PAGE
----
The frequency and magnitude of laboratory and electrocardiographic abnormalities were similar in Desloratadine and placebo-treated patients. There were no differences in adverse events for subgroups of patients as defined by gender, age, or race.

Chronic Idiopathic Urticaria: In multiple-dose, placebo-controlled trials of chronic idiopathic urticaria, 211 patients ages 12 years or older received Desloratadine Tablets and 205 received placebo. Adverse events that were reported by greater than or equal to 2% of patients who received Desloratadine Tablets and that were more common with Desloratadine than placebo were (rates for Desloratadine and placebo, respectively): headache (14%, 13%), nausea (5%, 2%), fatigue (5%, 1%), dizziness (4%, 3%), pharyngitis (3%, 2%), dyspepsia (3%, 1%), and myalgia (3%, 1%).

Pediatrics: Two hundred and forty-six pediatric subjects 6 months to 11 years of age received Desloratadine Oral Solution for 15 days in three placebo controlled clinical trials. Pediatric subjects aged 6 to 11 years received 2.5 mg once a day, subjects aged 1 to 5 years received 1.25 mg once a day, and subjects 6 to 11 months of age received 1.0 mg once a day.

In subjects 6 to 11 years of age, no individual adverse event was reported by 2 percent or more of the subjects.

In subjects 2 to 5 years of age, adverse events reported for Desloratadine and placebo in at least 2 percent of subjects receiving Desloratadine Oral Solution and at a frequency greater than placebo were fever (5.5%, 5.4%), urinary tract infection (3.6%, 0%) and varicella (3.6%, 0%).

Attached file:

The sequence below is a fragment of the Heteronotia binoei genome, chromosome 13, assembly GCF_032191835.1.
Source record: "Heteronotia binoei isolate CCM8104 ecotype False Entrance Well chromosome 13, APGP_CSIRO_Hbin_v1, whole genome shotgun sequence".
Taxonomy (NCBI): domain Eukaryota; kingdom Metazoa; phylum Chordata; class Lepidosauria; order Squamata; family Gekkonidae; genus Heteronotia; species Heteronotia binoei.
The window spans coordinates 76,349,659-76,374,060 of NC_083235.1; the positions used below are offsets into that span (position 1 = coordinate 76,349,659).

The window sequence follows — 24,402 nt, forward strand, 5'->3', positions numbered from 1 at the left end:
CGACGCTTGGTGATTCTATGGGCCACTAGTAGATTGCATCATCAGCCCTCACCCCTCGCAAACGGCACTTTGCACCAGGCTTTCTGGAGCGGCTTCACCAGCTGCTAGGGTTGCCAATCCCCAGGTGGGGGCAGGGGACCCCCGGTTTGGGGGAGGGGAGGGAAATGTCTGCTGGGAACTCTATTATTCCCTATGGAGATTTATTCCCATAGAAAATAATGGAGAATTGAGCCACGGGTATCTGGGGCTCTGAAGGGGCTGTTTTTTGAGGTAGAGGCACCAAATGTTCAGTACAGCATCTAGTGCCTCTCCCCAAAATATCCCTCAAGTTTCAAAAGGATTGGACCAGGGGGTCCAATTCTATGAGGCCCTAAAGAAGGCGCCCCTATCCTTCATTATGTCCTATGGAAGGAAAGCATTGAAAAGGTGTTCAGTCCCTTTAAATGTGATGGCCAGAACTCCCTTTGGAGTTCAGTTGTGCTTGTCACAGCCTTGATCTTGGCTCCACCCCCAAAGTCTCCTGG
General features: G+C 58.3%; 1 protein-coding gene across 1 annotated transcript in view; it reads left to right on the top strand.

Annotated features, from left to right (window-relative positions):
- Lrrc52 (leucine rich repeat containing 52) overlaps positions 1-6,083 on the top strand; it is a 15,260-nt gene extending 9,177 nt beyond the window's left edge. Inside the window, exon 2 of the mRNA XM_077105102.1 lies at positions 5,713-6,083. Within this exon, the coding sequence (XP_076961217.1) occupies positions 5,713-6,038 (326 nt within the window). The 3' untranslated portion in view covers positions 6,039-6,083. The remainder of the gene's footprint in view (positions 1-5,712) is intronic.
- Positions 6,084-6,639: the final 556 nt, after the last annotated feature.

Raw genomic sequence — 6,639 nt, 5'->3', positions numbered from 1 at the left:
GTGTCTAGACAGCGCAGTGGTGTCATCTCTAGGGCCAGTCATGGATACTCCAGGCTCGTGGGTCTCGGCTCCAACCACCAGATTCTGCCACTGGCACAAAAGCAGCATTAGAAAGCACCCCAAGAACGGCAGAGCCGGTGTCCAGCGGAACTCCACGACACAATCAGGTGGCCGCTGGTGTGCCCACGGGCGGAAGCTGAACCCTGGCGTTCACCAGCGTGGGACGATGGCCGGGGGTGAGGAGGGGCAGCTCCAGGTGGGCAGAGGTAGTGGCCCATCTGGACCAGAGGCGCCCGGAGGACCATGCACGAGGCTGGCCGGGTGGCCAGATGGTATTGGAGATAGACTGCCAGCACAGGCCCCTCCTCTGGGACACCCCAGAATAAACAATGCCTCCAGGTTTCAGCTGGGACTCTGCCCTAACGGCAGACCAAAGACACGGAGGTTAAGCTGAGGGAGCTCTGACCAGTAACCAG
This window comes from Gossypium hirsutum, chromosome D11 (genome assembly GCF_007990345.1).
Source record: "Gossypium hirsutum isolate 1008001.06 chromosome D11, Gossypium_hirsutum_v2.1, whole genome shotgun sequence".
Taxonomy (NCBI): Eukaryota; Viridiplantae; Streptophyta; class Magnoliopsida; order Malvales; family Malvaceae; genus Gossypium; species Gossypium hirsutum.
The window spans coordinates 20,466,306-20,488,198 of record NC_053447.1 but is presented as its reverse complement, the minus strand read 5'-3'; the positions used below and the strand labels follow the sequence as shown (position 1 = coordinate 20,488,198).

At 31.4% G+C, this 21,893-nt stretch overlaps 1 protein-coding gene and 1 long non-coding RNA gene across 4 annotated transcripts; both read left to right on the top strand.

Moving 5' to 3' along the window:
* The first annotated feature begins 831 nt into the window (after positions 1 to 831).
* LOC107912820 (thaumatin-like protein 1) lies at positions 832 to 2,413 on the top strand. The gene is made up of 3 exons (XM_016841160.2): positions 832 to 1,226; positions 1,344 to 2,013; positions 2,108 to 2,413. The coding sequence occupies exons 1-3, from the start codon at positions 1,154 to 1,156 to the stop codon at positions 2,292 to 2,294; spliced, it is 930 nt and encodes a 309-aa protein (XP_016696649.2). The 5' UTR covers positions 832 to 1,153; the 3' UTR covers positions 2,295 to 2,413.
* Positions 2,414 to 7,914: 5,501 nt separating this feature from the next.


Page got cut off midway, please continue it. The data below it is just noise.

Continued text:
In subjects 12 months to 23 months of age, adverse events reported for the Desloratadine product and placebo in at least 2 percent of subjects receiving Desloratadine Oral Solution and at a frequency greater than placebo were fever (16.9%, 12.9%), diarrhea (15.4%, 11.3%), upper respiratory tract infections (10.8%, 9.7%), coughing (10.8%, 6.5%), appetite increased (3.1%, 1.6%), emotional lability (3.1%, 0%), epistaxis (3.1%, 0%), parasitic infection (3.1%, 0%), pharyngitis (3.1%, 0%), rash maculopapular (3.1%, 0%).

In subjects 6 months to 11 months of age, adverse events reported for Desloratadine and placebo in at least 2 percent of subjects receiving Desloratadine Oral Solution and at a frequency greater than placebo were upper respiratory tract infections (21.2%, 12.9%), diarrhea (19.7%, 8.1%), fever (12.1%, 1.6%), irritability (12.1%, 11.3%), coughing (10.6%, 9.7%), somnolence (9.1%, 8.1%), bronchitis (6.1%, 0%), otitis media (6.1%, 1.6%), vomiting (6.1%, 3.2%), anorexia (4.5%, 1.6%), pharyngitis (4.5%, 1.6%), insomnia (4.5%, 0%), rhinorrhea (4.5%, 3.2%), erythema (3.0%, 1.6%), and nausea (3.0%, 0%). There were no clinically meaningful changes in any electrocardiographic parameter, including the QTc interval. Only one of the 246 pediatric subjects receiving Desloratadine Oral Solution in the clinical trials discontinued treatment because of an adverse event.

6.2 Post-Marketing Experience

Because adverse events are reported voluntarily from a population of uncertain size, it is not always possible to reliably estimate their frequency or establish a causal relationship to drug exposure. The following spontaneous adverse events have been reported during the marketing of desloratadine: tachycardia, palpitations, rare cases of hypersensitivity reactions (such as rash, pruritus, urticaria, edema, dyspnea, and anaphylaxis), psychomotor hyperactivity, seizures, and elevated liver enzymes including bilirubin, and very rarely, hepatitis.

7 DRUG INTERACTIONS

7.1 Inhibitors of Cytochrome P450 3A4

In controlled clinical studies co-administration of desloratadine with ketoconazole, erythromycin, or azithromycin resulted in increased plasma concentrations of desloratadine and 3 hydroxydesloratadine, but there were no clinically relevant changes in the safety profile of desloratadine. [See Clinical Pharmacology (12.3).]

7.2 Fluoxetine